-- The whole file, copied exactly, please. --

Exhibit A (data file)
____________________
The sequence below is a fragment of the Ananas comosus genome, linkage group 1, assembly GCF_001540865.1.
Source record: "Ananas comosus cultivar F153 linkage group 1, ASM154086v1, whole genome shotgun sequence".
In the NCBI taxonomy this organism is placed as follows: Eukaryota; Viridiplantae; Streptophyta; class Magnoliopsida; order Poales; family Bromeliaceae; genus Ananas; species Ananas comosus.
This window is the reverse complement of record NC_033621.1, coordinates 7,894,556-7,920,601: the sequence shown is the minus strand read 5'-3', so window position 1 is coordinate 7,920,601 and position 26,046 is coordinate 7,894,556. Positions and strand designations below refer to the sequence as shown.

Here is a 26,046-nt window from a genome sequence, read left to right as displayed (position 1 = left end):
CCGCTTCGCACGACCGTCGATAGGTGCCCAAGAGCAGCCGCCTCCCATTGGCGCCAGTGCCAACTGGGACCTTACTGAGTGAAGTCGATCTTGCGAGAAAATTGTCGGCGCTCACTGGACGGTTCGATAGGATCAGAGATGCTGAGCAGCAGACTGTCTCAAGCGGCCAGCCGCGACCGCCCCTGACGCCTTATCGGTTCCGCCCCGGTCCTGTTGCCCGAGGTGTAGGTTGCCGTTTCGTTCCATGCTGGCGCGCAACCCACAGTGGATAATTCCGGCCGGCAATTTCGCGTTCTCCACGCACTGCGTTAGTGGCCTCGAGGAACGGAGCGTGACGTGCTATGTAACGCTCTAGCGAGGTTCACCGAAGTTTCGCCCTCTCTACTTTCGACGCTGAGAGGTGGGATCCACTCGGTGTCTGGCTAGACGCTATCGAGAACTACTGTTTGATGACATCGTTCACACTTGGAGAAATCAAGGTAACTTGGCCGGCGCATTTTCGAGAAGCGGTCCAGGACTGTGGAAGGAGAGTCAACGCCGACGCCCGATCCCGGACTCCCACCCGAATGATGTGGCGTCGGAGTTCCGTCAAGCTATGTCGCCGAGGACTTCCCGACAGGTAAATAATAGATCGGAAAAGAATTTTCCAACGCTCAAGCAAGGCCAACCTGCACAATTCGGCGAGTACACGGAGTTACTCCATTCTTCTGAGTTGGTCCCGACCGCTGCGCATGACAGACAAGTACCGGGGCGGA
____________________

The sequence below is a fragment of the Ananas comosus genome, linkage group 1, assembly GCF_001540865.1.
Source record: "Ananas comosus cultivar F153 linkage group 1, ASM154086v1, whole genome shotgun sequence".
In the NCBI taxonomy this organism is placed as follows: Eukaryota; Viridiplantae; Streptophyta; class Magnoliopsida; order Poales; family Bromeliaceae; genus Ananas; species Ananas comosus.
This window is the reverse complement of record NC_033621.1, coordinates 7,894,556-7,920,601: the sequence shown is the minus strand read 5'-3', so window position 1 is coordinate 7,920,601 and position 26,046 is coordinate 7,894,556. Positions and strand designations below refer to the sequence as shown.

Here is a 26,046-nt window from a genome sequence, read left to right as displayed (position 1 = left end):
CCGCTTCGCACGACCGTCGATAGGTGCCCAAGAGCAGCCGCCTCCCATTGGCGCCAGTGCCAACTGGGACCTTACTGAGTGAAGTCGATCTTGCGAGAAAATTGTCGGCGCTCACTGGACGGTTCGATAGGATCAGAGATGCTGAGCAGCAGACTGTCTCAAGCGGCCAGCCGCGACCGCCCCTGACGCCTTATCGGTTCCGCCCCGGTCCTGTTGCCCGAGGTGTAGGTTGCCGTTTCGTTCCATGCTGGCGCGCAACCCACAGTGGATAATTCCGGCCGGCAATTTCGCGTTCTCCACGCACTGCGTTAGTGGCCTCGAGGAACGGAGCGTGACGTGCTATGTAACGCTCTAGCGAGGTTCACCGAAGTTTCGCCCTCTCTACTTTCGACGCTGAGAGGTGGGATCCACTCGGTGTCTGGCTAGACGCTATCGAGAACTACTGTTTGATGACATCGTTCACACTTGGAGAAATCAAGGTAACTTGGCCGGCGCATTTTCGAGAAGCGGTCCAGGACTGTGGAAGGAGAGTCAACGCCGACGCCCGATCCCGGACTCCCACCCGAATGATGTGGCGTCGGAGTTCCGTCAAGCTATGTCGCCGAGGACTTCCCGACAGGTAAATAATAGATCGGAAAAGAATTTTCCAACGCTCAAGCAAGGCCAACCTGCACAATTCGGCGAGTACACGGAGTTACTCCATTCTTCTGAGTTGGTCCCGACCGCTGCGCATGACAGACAAGTACCGGGGCGGA